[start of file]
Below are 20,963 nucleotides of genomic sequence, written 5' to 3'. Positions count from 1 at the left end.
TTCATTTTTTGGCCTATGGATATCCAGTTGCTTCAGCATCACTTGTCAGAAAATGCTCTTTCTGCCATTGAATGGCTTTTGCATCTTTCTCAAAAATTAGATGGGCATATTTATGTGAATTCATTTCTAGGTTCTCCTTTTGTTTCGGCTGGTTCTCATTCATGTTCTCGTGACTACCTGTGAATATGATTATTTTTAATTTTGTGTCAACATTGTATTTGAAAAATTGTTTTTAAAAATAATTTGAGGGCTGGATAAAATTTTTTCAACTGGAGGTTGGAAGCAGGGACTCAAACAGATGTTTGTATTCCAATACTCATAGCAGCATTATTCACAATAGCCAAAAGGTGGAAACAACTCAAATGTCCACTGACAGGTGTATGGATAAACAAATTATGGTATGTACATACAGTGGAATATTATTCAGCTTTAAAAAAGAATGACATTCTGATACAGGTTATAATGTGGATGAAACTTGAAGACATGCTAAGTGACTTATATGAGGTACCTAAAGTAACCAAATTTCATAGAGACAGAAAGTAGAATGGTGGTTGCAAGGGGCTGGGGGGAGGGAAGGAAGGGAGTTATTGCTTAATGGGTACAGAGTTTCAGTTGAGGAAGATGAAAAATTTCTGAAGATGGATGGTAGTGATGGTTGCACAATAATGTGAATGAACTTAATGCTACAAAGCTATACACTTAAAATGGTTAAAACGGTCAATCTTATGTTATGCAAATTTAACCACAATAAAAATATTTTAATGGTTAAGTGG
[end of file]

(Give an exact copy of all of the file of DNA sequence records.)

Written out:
Below are 20,963 nucleotides of genomic sequence, written 5' to 3'. Positions count from 1 at the left end.
TTCATTTTTTGGCCTATGGATATCCAGTTGCTTCAGCATCACTTGTCAGAAAATGCTCTTTCTGCCATTGAATGGCTTTTGCATCTTTCTCAAAAATTAGATGGGCATATTTATGTGAATTCATTTCTAGGTTCTCCTTTTGTTTCGGCTGGTTCTCATTCATGTTCTCGTGACTACCTGTGAATATGATTATTTTTAATTTTGTGTCAACATTGTATTTGAAAAATTGTTTTTAAAAATAATTTGAGGGCTGGATAAAATTTTTTCAACTGGAGGTTGGAAGCAGGGACTCAAACAGATGTTTGTATTCCAATACTCATAGCAGCATTATTCACAATAGCCAAAAGGTGGAAACAACTCAAATGTCCACTGACAGGTGTATGGATAAACAAATTATGGTATGTACATACAGTGGAATATTATTCAGCTTTAAAAAAGAATGACATTCTGATACAGGTTATAATGTGGATGAAACTTGAAGACATGCTAAGTGACTTATATGAGGTACCTAAAGTAACCAAATTTCATAGAGACAGAAAGTAGAATGGTGGTTGCAAGGGGCTGGGGGGAGGGAAGGAAGGGAGTTATTGCTTAATGGGTACAGAGTTTCAGTTGAGGAAGATGAAAAATTTCTGAAGATGGATGGTAGTGATGGTTGCACAATAATGTGAATGAACTTAATGCTACAAAGCTATACACTTAAAATGGTTAAAACGGTCAATCTTATGTTATGCAAATTTAACCACAATAAAAATATTTTAATGGTTAAGTGG